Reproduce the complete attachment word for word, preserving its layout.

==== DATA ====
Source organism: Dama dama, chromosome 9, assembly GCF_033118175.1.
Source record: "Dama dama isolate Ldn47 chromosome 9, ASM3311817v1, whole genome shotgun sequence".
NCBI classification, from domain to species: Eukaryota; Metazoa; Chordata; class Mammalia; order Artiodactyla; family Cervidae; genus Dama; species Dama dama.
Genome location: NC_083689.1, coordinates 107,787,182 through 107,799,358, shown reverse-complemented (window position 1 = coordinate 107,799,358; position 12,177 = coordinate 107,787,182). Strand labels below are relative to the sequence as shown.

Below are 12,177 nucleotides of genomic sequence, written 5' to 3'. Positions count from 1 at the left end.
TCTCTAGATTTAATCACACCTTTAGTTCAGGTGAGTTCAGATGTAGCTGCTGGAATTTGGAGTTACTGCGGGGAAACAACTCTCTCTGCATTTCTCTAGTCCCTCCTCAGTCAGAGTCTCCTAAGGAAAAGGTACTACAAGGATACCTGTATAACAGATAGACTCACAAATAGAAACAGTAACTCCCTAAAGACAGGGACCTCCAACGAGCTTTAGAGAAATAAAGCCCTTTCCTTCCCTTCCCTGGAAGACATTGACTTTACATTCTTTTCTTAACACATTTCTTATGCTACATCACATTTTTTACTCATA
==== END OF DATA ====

Source organism: Dama dama, chromosome 9, assembly GCF_033118175.1.
Source record: "Dama dama isolate Ldn47 chromosome 9, ASM3311817v1, whole genome shotgun sequence".
NCBI classification, from domain to species: Eukaryota; Metazoa; Chordata; class Mammalia; order Artiodactyla; family Cervidae; genus Dama; species Dama dama.
Genome location: NC_083689.1, coordinates 107,787,182 through 107,799,358, shown reverse-complemented (window position 1 = coordinate 107,799,358; position 12,177 = coordinate 107,787,182). Strand labels below are relative to the sequence as shown.

Below are 12,177 nucleotides of genomic sequence, written 5' to 3'. Positions count from 1 at the left end.
TCTCTAGATTTAATCACACCTTTAGTTCAGGTGAGTTCAGATGTAGCTGCTGGAATTTGGAGTTACTGCGGGGAAACAACTCTCTCTGCATTTCTCTAGTCCCTCCTCAGTCAGAGTCTCCTAAGGAAAAGGTACTACAAGGATACCTGTATAACAGATAGACTCACAAATAGAAACAGTAACTCCCTAAAGACAGGGACCTCCAACGAGCTTTAGAGAAATAAAGCCCTTTCCTTCCCTTCCCTGGAAGACATTGACTTTACATTCTTTTCTTAACACATTTCTTATGCTACATCACATTTTTTACTCATA